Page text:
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Two things stand out to me when reading the article by Kris Hudson in the Wall Street Journal titled "Home Builder Clinches $2.7 Billion Deal."

The first is that the amount of home building taking place in the United States is way below its historical average. Hudson writes that current home building volume is around 600,000 single-family units per year. The historical average is around 1.2 million units. And, "the market has slowed since the summer due to a steep rise in home prices earlier this year and a one percentage-point rise in interest rates from May to September."

That is, there is a lot of extra capacity in the housing industry at this time as we are traveling in the fifth year of the economic recovery.

Second, we read that "numerous private-equity firms are holding stakes in home builders that they amassed during the recession and its aftermath. Firms often seek to exit their investments within three to ten years."

In other words, not only is there excess capacity in the housing construction industry at this stage in the economic recovery, but the ownership of construction firms has changed over time as private equity funds moved into the industry seeking a chance for a rapid turnover of investments and a quick return on their money.

Mr. Bernanke's bid for a buoyant economic recovery depended upon the creation of a "wealth effect" as home prices rose due to the stimulus of the Federal Reserve. This "wealth effect" would then translate itself into more consumer spending and this would spur on the economy to more rapid economic growth.

And, what has happened?

As we read above, private equity funds have appeared on the scene and in other cases hedge funds have moved into the purchase of single-family homes. And, these players represent "big" money. And, these groups are not only buying single-family homes, they are creating new financial innovation, securitized debt connected with the rental payments on the homes they have acquired, in the process.

Blackstone Group LP, for example, has acquired more than 40,000 homes in the past few years. And, others have followed them.

Prices have risen, and, as is reported above, it can be argued that prices have risen rapidly enough in recent months so that it has slowed down the new construction of single-family homes.

Households are not the players in the housing market these days, it seems as if the market for single-family housing has been taken over by fund managers.

Fund managers don't stay around for a long time if the "deal" they are working on does not play out exactly as they would like it.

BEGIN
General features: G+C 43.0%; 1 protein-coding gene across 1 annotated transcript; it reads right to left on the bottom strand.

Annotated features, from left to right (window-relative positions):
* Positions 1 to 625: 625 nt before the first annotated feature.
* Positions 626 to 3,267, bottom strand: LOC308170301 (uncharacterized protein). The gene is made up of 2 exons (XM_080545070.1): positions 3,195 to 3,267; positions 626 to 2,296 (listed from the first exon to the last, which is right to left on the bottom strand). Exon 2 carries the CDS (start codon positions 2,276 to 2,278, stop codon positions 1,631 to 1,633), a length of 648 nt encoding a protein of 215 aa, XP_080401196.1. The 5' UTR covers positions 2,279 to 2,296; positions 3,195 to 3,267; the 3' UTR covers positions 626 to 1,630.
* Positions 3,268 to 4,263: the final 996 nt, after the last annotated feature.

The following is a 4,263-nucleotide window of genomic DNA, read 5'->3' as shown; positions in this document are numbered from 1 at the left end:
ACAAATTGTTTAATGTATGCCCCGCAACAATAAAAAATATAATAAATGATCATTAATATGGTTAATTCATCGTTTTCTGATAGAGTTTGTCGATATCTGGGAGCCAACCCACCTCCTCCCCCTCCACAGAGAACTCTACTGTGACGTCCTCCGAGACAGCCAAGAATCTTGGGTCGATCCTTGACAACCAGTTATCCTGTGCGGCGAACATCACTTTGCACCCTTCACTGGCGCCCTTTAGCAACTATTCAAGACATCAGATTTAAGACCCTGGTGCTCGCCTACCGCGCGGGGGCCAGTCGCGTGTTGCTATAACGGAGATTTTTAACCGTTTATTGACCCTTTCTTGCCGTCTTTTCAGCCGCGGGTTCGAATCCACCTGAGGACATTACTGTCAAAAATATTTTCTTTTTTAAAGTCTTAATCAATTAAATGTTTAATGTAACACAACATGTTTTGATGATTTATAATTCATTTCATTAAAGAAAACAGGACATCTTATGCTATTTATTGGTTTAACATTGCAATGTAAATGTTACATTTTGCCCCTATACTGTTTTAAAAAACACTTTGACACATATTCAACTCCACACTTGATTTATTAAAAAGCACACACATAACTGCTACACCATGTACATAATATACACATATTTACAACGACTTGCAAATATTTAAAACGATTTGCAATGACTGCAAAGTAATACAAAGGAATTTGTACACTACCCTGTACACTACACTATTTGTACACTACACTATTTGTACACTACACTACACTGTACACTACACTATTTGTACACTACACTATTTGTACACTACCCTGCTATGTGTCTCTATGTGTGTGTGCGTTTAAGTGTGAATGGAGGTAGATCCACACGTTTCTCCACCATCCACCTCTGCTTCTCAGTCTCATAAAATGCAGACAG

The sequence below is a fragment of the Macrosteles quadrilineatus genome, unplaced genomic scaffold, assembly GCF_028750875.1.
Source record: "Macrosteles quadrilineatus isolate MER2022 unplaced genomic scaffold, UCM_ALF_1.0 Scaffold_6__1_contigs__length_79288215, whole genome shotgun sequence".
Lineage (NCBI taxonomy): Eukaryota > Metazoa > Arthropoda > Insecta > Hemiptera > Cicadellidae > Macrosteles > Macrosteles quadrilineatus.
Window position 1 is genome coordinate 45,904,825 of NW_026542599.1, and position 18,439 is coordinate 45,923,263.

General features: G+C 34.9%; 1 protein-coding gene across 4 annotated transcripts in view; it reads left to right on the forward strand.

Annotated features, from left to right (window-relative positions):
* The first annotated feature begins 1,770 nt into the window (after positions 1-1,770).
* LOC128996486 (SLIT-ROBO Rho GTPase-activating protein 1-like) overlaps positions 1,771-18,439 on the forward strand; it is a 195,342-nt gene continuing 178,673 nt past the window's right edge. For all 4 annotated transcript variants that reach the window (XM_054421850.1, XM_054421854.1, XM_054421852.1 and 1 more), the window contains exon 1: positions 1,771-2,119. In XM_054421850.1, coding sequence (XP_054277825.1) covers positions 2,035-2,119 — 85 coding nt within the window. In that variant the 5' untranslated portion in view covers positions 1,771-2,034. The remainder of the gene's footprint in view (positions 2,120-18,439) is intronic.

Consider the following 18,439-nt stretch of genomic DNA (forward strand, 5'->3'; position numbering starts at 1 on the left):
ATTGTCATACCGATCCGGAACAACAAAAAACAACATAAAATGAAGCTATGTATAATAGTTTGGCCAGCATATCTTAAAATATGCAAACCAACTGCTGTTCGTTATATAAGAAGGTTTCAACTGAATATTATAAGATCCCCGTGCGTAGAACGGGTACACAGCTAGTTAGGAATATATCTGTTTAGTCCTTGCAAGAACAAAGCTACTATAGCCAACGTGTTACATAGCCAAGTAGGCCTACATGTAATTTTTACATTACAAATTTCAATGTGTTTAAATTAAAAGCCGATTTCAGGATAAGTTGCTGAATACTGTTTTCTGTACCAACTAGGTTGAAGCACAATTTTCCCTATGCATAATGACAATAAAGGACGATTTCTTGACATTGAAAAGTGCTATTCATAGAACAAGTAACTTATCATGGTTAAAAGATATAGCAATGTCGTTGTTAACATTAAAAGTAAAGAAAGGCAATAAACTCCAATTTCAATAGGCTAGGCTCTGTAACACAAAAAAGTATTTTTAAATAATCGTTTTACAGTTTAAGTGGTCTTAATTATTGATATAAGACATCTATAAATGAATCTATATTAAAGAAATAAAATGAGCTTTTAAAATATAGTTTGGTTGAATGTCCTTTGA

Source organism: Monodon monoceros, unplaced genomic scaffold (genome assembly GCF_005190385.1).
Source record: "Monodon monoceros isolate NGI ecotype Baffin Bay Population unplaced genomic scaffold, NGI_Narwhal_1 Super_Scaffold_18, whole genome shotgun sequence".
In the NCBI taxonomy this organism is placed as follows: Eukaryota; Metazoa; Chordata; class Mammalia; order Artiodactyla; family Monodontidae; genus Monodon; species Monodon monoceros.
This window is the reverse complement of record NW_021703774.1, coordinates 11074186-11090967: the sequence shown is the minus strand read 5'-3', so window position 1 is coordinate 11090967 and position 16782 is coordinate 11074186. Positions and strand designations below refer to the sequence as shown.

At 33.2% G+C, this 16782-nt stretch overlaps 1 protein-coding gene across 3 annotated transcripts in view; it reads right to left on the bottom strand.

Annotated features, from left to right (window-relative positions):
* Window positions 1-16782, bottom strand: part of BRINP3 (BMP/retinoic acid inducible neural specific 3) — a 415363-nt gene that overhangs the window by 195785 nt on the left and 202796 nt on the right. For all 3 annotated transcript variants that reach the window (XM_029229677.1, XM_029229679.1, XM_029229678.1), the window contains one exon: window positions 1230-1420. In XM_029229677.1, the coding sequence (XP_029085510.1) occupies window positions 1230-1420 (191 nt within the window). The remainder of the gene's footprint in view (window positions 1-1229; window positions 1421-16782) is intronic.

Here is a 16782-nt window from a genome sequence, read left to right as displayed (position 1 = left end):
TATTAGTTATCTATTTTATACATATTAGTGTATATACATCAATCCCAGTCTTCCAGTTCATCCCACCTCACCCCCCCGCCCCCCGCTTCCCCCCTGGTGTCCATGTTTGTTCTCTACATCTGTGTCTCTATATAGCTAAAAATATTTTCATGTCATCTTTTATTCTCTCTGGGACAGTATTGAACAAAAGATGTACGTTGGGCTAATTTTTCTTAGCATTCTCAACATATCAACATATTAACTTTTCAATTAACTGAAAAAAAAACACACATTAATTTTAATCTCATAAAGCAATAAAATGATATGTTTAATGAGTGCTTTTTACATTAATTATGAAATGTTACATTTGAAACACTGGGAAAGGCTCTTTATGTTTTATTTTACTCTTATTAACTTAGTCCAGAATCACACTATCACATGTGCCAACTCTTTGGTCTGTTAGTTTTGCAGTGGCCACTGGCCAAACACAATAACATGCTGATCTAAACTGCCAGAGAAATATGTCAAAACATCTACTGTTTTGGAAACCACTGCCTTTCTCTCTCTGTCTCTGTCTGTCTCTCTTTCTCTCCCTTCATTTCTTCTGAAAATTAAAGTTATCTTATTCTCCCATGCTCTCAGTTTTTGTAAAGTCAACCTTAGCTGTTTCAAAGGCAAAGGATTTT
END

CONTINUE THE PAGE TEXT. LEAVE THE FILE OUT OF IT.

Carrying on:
In the situation we are reviewing today, it seems as if the construction industry is ready for a wave of mergers and acquisitions. The larger construction firms need some kind of scale. If there are only 600,000 single-family homes being constructed yearly, one could make the strong argument that a lot of construction companies are operating below their optimum capacity.

But, these construction firms are not owned by families or local owners interested in keeping their firm going. These construction firms are owned by "greedy" private equity people that do not stick around if the deal does not seem to be working as originally planned.

The "exit" strategy for these firms is to sell out and there seems to be a lot of buyers around that are interested in helping the construction industry to consolidate.

In the Wall Street Journal article we read that in January "private-equity kingpin" Barry Sternlicht took a small California homebuilder, TRI Pointe Homes, Inc. (TPH), public. The plan was to expand TRI Pointe as the housing market recovered. However, Sternlicht produced a $2.7 billion deal with a home-building division of Weyerhaeuser, Co. (WY). Now TRI Pointe is "one of the country's top 10 publicly traded builders in terms of its market value."

Other builders have raised money in the capital markets. "Five builders conducted initial public offerings in the first half of this year-the most since 1993-and another three now are awaiting IPOs."

These monies are not being obtained just to scale up alone. There seems to be a substantial movement toward bigger mergers. For example, Hudson reports in the Wall Street Journal article that the California housing developer Shapell Homes, an organization that "controls 5,000 lots in pricey California markets" is looking for a suitor. It is reported that Toll Brothers Inc. (TOL), Brookfield Asset Management Inc.'s (BAM) Brookfield Residential Properties (BRP), and Standard Pacific Corp. (SPF), are interested in acquiring Shapell. Note that all of these potential bidders are public companies whereas Shapell is not.

Thus, it seems as if the home construction industry is in for quite a re-structuring over the next couple of years. Will this re-structuring help to stimulate housing construction and thereby spur on economic growth?

Not likely, because consolidations generally lead to a rationalizing of an industry, a downsizing in terms of potential output, rather than an expansion of productive capacity. And, historically, this is true of any industry going through a consolidation period, not just the housing industry.

So here we are discussing another industry situation, this time we are discussing an industry that politicians and policy-makers have used as the engine to get the economy moving again, in which actual economic output is low and the easy money policy of the Federal Reserve, QE3, is resulting in funds just traveling between wealth groups with very little production and employment being created.

Furthermore, given the players I have written about in this post, it does not seem likely to me that this outcome will be changed much, if at all, over the next couple of years.

So, deals are plentiful. They just won't help economic growth and employment much.

Source: Restructuring The Housing Industry: Deals Galore